With the real estate market back in free–fall, yesterday's House Oversight Committee hearing on the failure of the Home Affordable Modification Program gives some hints about why the pain is going to go on and on.
In testimony, Edward J. Pinto, who has done yeoman work on figuring out how the loan-guarantee giants Fannie Mae and Freddie Mac managed to sneak loans of abysmal quality into their portfolios, gave a pretty full accounting of the program's failings. Some highlight:
* Despite its promise to help "as many as 3 to 4 million financially struggling homeowners" avoid foreclosure, HAMP is on track to spare only about 250,000 defaults.
* Though various ignoramuses continue to claim that unemployment is driving foreclosures, job loss (as noted here many times) is at best a secondary contributor to mortgage default. (That's not free-market cant: It comes from Federal Housing Finance Agency, hardcore real estate interventionist Laurie Goodman, and others.)
* Pinto's estimate of inevitable redefaults on modified loans is an eye-popping 40 percent—and that's actually lower than consensus opinion that has redefault rates at 50 percent. (The performance-so-far figures in the must-read Mortgage Metrics Reports from the Office of Thrift Supervision support the higher figure.)
* Despite conventional wisdom that HAMP would curb redefault rates by increasing the number of principal-reduction modifications (i.e., the bank reduces the actual size of your loan and the taxpayers make the bank whole for its loss — the rarest and most radical type of loan mod), HAMP actually reduced the number of successful permanent modifications. These peaked in the first quarter of 2009, before the stimulus went into effect.
* The modifications being made by and large are based on even worse credit evaluation than the lax lending standards that caused the crisis in the first place. Example: "[B]orrowers obtaining a permanent modification through May 2010 had a median total debt to income ratio of 64%. A total debt-to-income ratio of 40% would be considered high on a loan not at risk."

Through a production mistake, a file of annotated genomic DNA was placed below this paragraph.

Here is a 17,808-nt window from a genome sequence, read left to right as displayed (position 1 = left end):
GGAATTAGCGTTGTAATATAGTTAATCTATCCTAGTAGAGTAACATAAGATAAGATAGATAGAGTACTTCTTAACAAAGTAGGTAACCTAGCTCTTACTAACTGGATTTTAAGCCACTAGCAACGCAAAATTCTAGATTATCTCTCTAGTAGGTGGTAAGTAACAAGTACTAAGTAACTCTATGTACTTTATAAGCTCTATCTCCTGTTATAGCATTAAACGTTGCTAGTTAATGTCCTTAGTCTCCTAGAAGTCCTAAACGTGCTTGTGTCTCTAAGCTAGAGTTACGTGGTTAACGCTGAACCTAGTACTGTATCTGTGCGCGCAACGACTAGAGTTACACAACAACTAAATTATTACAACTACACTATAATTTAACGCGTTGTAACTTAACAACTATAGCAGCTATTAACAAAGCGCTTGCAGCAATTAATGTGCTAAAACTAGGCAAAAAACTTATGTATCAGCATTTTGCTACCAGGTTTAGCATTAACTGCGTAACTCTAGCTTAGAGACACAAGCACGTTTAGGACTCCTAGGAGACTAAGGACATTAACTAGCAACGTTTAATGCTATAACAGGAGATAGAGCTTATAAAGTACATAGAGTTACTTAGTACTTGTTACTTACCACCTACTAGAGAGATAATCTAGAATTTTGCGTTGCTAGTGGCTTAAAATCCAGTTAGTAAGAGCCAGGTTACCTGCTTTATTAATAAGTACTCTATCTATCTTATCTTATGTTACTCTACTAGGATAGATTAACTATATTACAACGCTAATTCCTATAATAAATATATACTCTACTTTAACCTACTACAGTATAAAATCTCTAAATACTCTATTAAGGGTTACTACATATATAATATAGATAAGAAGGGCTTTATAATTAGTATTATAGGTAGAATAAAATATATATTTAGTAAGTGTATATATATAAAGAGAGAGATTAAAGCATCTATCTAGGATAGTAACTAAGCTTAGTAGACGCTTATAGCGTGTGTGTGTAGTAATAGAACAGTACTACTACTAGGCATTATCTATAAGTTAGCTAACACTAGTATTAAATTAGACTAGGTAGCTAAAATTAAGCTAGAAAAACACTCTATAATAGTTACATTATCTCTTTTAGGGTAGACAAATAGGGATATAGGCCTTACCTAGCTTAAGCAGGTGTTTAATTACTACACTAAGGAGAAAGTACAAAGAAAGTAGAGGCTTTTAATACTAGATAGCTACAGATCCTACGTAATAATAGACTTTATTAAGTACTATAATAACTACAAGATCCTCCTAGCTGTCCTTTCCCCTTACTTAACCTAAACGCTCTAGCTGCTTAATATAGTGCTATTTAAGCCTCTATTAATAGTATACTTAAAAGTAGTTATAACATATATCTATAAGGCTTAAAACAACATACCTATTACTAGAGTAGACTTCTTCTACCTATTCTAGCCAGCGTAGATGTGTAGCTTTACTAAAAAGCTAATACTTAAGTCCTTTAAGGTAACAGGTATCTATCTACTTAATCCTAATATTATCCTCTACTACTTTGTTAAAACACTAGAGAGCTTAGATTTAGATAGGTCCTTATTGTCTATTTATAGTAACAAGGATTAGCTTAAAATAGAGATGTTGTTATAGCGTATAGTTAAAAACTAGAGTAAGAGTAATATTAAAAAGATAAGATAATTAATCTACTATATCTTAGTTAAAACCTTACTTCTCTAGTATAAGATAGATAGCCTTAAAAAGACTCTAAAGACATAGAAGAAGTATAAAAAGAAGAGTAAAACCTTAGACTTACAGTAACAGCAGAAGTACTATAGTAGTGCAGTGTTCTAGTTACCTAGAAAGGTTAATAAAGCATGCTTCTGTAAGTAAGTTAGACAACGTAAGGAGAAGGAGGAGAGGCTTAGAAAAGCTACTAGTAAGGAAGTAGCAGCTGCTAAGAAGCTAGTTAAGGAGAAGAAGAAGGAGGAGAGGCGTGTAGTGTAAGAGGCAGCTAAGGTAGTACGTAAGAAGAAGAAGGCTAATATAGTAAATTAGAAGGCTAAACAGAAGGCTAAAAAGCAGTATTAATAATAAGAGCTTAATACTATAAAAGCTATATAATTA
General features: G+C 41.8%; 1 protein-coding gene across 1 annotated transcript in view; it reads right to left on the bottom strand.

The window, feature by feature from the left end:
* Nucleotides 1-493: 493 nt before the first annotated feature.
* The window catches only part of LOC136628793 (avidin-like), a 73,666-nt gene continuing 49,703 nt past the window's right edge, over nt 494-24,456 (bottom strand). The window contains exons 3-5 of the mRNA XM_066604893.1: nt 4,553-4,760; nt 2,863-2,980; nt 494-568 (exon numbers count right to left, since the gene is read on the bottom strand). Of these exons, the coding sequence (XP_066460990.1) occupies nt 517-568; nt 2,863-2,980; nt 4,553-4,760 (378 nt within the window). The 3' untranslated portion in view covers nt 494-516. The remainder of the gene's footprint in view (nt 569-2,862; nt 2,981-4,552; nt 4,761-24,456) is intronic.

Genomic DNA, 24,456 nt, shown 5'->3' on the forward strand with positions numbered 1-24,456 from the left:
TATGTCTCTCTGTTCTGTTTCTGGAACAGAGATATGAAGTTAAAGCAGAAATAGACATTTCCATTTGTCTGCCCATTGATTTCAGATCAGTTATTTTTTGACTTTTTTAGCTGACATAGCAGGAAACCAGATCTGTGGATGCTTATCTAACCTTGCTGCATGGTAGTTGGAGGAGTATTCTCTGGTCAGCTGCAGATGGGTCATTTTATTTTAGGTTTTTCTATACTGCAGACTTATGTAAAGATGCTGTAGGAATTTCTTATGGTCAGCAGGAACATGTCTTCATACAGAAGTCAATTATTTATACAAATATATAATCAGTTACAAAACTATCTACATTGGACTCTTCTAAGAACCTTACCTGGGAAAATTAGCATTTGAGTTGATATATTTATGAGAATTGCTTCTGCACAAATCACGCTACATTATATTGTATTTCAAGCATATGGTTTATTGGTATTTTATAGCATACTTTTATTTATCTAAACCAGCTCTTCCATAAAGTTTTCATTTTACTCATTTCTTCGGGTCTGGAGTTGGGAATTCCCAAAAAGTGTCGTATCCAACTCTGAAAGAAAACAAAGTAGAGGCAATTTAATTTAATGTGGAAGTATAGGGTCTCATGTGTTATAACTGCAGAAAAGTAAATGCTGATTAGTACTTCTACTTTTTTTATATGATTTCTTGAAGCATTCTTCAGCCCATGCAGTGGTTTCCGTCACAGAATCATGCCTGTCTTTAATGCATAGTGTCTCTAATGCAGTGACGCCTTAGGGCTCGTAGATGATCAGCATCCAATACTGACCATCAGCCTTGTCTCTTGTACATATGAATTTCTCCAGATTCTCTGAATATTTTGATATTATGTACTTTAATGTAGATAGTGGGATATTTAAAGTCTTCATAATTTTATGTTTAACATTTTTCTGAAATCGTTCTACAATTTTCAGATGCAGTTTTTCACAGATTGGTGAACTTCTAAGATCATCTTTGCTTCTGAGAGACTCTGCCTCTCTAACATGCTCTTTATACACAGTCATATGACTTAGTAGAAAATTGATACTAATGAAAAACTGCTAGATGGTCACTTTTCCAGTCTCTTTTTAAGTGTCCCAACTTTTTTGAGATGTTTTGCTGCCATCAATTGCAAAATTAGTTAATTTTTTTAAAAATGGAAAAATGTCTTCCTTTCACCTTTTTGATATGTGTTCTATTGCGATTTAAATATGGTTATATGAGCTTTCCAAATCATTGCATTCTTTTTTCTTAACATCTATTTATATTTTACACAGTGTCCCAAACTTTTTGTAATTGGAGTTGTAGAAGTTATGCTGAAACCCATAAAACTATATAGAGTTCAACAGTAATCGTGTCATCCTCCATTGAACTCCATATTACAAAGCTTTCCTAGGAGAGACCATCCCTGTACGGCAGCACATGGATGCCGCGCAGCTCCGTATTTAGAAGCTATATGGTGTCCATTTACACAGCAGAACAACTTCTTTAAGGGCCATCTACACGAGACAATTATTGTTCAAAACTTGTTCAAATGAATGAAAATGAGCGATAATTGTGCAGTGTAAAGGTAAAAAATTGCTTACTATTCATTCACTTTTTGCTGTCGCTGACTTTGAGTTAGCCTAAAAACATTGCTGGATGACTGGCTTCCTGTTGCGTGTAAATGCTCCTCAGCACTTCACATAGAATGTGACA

* A vast amount of trouble has been caused by the administration's need to window dress its efforts and show fake progress. The most damning part of Pinto's report comes in a footnote:
The clogged pipeline problem dates back to a desire by Treasury to post big numbers early on. To achieve this, the entirely new concept of a trial modification was introduced. Borrowers were allowed to enter a trial without qualifying on the basis of income. No doc loans were replaced with no doc modifications. This wasn't fair to those borrowers who had no chance of qualifying. They were left in a no man's land and many will be worse off than if they had been given a quick no and encouraged to find alternative housing. This design flaw caused the HAMP pipeline to become hopelessly clogged, leading to a series of blame and shame attacks on servicers.
As the rest of yesterday's hearings showed, the blame-and-shame attacks have not stopped. "I just wonder how hard you are really trying," Rep. Dennis Kucinich (D-Ohio) told JPMorgan Chase's head of home lending. "Why are you denying loan modifications to my constituents?"
Rep. Edolphus Towns (D-New York) joined in the show trial, stating, "This is not just about HAMP… I think the mortgage banking industry has got to recognize that HAMP cannot be the only solution to the mortgage foreclosure crisis."
Their comments indicate neither Kucinich nor Towns has been paying much attention to what's actually happening in the world of mortgage default. Far from being too quick to foreclose, banks have in fact been doing everything they can to avoid adding more REO property to their balance sheets. Lenders have essentially tolerated defaults on houses with plummeting values, and borrowers in many cases have been getting free rides of a year or more. It's only since the first quarter of this year that the necessary work of foreclosure has begun in earnest—in many cases after repeated cycles of default, modification, redefault and remodification. Without the false hope of being able to bail out on the public, banks and bad borrowers would have taken their medicine long ago, rather than dragging out the agony through this elaborate tango. So this is, in fact, just about HAMP—specifically about HAMP's massive failure to do what it promised, and about how it has distorted the market in ways that will take years to sort out.